SANS Digital Forensics and Incident Response Blog: Tag - VMDK

How To - Digital Forensic Imaging In VMware ESXi

Paul A. Henry Forensics and Recovery.com Follow me on Twitter

As a follow up to my recent SANS Forensic Blog post "How To - Digital Forensics Copying A VMware VMDK" that provided insight in to making a "GUI tool" based copy of a VMware VMDK, I have put together a How To that addresses creating a forensically sound image of a VMware VMDK on the ESXi console, that is able to provide the "chain of custody" needed in a digital forensics investigation.

Important note: In the simplest of terms a VMDK is an abstraction of a physical disk for a VM contained within a file (VMDK-flat). We are making a bit by bit

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How To - Digital Forensics Copying A VMware VMDK

Having recently seen a number of requests on the security and forensic list servers that I participate in requesting recommendations / procedures for copying the disk (VMDK) for a specific Virtual Machine (VM) within a VMware environment for analysis in an incident response, I put together a quick How To in effort to provide some insight in to a few of the methods that I have used.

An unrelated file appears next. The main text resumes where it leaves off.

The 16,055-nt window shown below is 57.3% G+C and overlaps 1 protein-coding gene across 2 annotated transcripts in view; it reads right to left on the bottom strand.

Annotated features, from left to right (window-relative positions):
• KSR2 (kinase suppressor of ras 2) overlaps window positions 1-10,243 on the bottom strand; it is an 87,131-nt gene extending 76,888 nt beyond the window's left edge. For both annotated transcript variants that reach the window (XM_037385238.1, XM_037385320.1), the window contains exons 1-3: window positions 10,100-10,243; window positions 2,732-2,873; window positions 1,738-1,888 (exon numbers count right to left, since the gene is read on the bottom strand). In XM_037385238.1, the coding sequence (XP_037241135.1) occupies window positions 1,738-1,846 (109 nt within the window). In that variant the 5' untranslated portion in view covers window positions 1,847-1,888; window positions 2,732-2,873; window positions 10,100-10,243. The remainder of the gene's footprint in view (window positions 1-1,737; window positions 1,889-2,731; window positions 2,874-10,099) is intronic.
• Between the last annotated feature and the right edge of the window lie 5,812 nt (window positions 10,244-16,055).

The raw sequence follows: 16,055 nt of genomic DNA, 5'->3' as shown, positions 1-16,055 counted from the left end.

The Game Has Clearly Changed With Virtualization

Most often the files associated with a given VM are not stored locally on the physical server running ESX or ESXi and the respective VM. It is important to understand that in order to use many of the more powerful features of VMware such as vMotion and DRS the files for the VM's must reside on shared storage that is reachable from each ESX or ESXi server that needs to interact with it. Hence, when

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PointSec Decryption - A Case for Decryption of the Original

By J. Michael Butler

A while back, I posted about EnCase and PointSec — "Encase and PointSec - I'm Not Feeling the Love". I wrote about my frustrations with the difficulties of decryption for a forensic exam. My main point was that EnCase and PointSec need to work together to provide forensic examiners a way to view the PointSec drive in EnCase simply by entering the PointSec password. I also detailed my process for decryption which involved the use of VMWare and a virtual image of the encrypted drive.